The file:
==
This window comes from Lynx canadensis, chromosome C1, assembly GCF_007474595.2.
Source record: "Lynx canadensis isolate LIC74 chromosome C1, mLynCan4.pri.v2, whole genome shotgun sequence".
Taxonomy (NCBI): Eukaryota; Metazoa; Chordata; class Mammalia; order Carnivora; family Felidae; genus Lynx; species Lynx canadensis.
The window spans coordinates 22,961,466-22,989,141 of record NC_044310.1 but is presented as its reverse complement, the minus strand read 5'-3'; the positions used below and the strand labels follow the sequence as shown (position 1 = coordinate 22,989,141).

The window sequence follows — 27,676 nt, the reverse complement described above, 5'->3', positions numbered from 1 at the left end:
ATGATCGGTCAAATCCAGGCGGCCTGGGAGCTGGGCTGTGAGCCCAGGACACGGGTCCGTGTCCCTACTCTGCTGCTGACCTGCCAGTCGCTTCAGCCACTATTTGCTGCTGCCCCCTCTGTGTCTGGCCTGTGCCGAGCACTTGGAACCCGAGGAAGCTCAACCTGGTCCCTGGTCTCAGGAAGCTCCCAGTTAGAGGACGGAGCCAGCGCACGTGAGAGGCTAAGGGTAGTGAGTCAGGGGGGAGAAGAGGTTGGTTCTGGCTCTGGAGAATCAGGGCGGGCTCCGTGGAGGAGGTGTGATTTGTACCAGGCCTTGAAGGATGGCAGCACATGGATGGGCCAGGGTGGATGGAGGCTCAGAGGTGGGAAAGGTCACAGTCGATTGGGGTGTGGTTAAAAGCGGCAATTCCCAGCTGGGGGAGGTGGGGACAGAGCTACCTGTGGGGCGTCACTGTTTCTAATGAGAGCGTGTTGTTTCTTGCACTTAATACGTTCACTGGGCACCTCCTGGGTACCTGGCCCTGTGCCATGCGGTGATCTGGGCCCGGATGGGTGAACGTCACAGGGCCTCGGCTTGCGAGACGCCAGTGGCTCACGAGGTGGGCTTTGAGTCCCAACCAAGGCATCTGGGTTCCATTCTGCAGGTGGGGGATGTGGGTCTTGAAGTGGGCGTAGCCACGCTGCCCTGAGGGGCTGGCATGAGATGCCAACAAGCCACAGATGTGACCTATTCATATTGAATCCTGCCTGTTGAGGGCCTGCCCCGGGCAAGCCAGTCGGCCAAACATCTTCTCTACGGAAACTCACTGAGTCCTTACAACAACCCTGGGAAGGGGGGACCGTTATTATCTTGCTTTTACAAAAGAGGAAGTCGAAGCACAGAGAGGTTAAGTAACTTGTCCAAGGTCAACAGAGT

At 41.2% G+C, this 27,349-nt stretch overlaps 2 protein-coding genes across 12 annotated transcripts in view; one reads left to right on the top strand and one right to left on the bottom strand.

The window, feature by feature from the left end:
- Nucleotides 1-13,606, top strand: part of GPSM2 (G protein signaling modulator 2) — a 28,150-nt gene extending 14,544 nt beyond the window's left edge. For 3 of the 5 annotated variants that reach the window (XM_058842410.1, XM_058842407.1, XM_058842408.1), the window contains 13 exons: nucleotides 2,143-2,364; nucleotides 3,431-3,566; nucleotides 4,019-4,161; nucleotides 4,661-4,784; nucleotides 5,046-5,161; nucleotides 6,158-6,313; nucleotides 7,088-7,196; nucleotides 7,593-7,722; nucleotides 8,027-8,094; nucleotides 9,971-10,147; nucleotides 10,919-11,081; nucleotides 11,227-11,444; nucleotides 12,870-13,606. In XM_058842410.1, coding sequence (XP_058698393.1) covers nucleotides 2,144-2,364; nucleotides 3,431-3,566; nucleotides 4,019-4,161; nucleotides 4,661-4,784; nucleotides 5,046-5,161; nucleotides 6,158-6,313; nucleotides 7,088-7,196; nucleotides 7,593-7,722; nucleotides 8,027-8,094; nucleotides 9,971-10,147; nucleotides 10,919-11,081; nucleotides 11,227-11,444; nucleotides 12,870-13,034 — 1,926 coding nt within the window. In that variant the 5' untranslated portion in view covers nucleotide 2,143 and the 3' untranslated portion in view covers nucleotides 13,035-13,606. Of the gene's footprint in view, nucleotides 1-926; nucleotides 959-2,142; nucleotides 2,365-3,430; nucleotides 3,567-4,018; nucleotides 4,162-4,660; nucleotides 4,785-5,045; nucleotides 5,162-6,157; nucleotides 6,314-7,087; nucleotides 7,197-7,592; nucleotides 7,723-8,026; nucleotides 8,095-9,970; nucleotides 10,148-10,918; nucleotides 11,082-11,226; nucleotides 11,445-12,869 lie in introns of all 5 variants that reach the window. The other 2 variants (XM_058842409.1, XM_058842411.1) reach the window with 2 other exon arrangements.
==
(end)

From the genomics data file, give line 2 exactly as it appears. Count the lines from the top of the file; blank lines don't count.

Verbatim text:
Source record: "Lynx canadensis isolate LIC74 chromosome C1, mLynCan4.pri.v2, whole genome shotgun sequence".